"The imagination is not our escape. On the contrary, the imagination is the place we are all trying to get to." —Paul (Will Smith) in Six Degrees of Separation
I've never been one of those sons who wished he could trade in his mom for a new model whenever she wasn't up to some silly standard. I never told friends, "Man, I wish I had your mom," although I sure would have liked to have lived in one of their nicer houses with the double-sided fridge that was always full of Hostess goodness and after school snacks. But even during my teenage-era battles with my mother and the difficulties of being an only child to a single, struggling parent, I was always happy to have the model fate gave me. Still am, completely.
But on the dad side of things, I've never stopped pawing at the puppy store window, waiting for that unlikely selection, and the ride home. After leaving my abusive dad—who, in another life, might have been an OK dude—when I was two, my mom didn't remarry until I was old enough to have kids of my own. All through my younger years, I eyed anybody, from perfect strangers to qualified boyfriends of my mom's, as suitable father figures. But more routinely, I'd depend on either of my two uncles or my grandfather, all of whom played their role as de facto step-dad with varying degrees of success.
I doubt any of the other unsuspecting "father types" knew I was eyeing them and ready to try on their lap for size, wondering if they could teach me to fight and all. Or that I'd be thinking that, if through some strange cosmic transference, I'd maybe grow up to be as tall as them, or as cool. I rarely let on, but inside, I was constantly auditioning for that unfilled role. As any single mom can attest to, no matter how great you are, you can never really be a dad to a boy.
But I'm a grown man now. Those emotions are neatly filed away, like a bit of pirate's booty for the next therapist session or REM-induced catharsis. At least that's what I thought until I walked into my local pet store today. Arriving just a few minutes after me was the ultimate father prototype. Sidney Poitier quietly stood several feet behind me, waiting patiently for me to finish my purchase before his star presence rippled through the late afternoon tranquility of the shop.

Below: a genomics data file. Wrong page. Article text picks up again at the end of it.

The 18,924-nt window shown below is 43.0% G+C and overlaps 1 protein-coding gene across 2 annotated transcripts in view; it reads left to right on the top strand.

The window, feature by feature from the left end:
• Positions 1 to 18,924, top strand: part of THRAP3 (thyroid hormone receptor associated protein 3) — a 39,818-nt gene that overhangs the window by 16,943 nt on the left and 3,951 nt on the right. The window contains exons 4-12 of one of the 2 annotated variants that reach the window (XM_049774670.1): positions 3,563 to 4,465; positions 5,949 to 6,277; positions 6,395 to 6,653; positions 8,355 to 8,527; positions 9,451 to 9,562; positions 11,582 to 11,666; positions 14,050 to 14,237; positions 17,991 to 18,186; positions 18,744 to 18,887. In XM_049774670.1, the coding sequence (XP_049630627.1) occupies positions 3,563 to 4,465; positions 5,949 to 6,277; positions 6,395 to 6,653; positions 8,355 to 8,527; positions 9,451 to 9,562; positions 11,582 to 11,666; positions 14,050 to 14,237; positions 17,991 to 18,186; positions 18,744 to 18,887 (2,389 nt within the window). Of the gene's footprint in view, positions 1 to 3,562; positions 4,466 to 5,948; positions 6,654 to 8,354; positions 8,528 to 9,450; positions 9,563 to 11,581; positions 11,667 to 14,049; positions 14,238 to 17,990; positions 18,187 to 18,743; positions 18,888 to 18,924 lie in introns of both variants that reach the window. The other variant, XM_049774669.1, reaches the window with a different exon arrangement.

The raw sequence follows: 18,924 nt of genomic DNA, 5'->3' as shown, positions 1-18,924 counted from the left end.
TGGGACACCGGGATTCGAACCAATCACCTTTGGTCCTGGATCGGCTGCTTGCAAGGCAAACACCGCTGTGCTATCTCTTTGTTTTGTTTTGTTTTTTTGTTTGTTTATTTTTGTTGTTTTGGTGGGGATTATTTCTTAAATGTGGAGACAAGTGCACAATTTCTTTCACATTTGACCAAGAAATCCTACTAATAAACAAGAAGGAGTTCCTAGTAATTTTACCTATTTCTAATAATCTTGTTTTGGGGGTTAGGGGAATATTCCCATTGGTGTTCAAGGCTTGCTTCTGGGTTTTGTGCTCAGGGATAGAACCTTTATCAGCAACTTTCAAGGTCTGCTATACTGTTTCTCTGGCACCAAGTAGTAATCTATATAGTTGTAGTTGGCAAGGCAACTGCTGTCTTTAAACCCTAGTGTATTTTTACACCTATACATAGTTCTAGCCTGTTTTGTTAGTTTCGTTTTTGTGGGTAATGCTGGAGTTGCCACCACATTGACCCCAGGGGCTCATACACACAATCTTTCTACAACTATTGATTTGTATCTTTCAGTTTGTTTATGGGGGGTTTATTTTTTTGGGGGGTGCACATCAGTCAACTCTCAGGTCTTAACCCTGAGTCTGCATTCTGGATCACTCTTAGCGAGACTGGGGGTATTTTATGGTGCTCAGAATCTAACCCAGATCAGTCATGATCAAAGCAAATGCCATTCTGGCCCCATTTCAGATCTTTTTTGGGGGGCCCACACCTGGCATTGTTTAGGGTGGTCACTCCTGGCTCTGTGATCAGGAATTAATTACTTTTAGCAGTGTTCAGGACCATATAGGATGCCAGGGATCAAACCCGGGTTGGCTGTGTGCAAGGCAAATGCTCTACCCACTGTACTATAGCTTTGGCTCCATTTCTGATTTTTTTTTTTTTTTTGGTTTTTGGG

Growing up in Los Angeles, you let famous folks scoot by all the time, with nothing more than an "I'm almost like you" glance, trying to maintain your cool. But I had no intention of feigning a casual demeanor. I was ready to gush. Besides being the most lauded export of my birthplace, the Bahamas, Poitier is as regal a man as you could imagine. His stature is world renowned and his graceful presence as revered. In real life, he's as elegant as any role you've seen him in.
I turned to him and, without much hesitation, said hello. Told him I was from the Bahamas too, Nassau, to be exact. And introduced myself. He asked me how long I'd been in the states and we talked about return visits, family and the troubled economy due to the lack of tourism. For a minute, I thought about how little I keep in touch with my dad's side of the family. Now, I'd surely have a great story to relate: Yeah, living in Hollywood, man, you even see stars at the pet store. My relatives are already in awe of my supposed glamorous life. And this was a lot better than my run-ins with Rick Fox.
I asked Mr. Poitier if he'd mind if I got a photo with him. He joked that he'd mind if I didn't ask for one. At this point, I'm beaming ear to ear. The woman with him, holding their dog, offered to take the shot, and after a few misfires from my iPhone, we went outside to get better light. Sidney (What? It's been five minutes, I use his first name now) was taking his time, making sure we got a good photo, and that the light was great. As I stood there with him, his arm around my back, I wanted to imagine what being his son would have been like. In my mind, he was the perfect dad: Tall, strong, accomplished, gentle and, not to be flip, present.
After we got the photo, I joked that I looked like I could be his son—plant the seed, I figured. In his gracious way, he quipped back that I had just complimented him. I thanked him warmly for his time and told him my mom was gonna die of jealousy when I replayed the story of meeting him. In fact, when I called her minutes later, she raced to her DVD collection, just to pull out her entire library of Poitier films. She had every one you've heard of, plus his written memoirs (he told me he was currently writing his first fiction), including an extra copy of In the Heat of the Night. We shared the moment together. Relished in how awesome he was. But somewhere in all of this, I left out the part about why I wanted to call him dad. Though I'm certain she probably already understood.
"When I was little, my father was famous. He was the greatest samurai in the empire." —"Unexplained/Liquid Swords" by the GZA
In 1990, I co-founded a magazine called URB (urb.com) in Los Angeles. URB captures an intimate view of progressive urban sounds and landscapes in print and online. Beyond my day job, I also explore the world of politics, race and culture, photography and media (new and old). pure/ROKER is designed to be a living and shared notebook of the most discussion worthy aspects. Enrichment is encouraged. Debate and disagreement unavoidable. And dissent welcomed. As always, please leave a comment if you're inspired, subscribe to my RSS or email me anytime at firstname.lastname@example.org.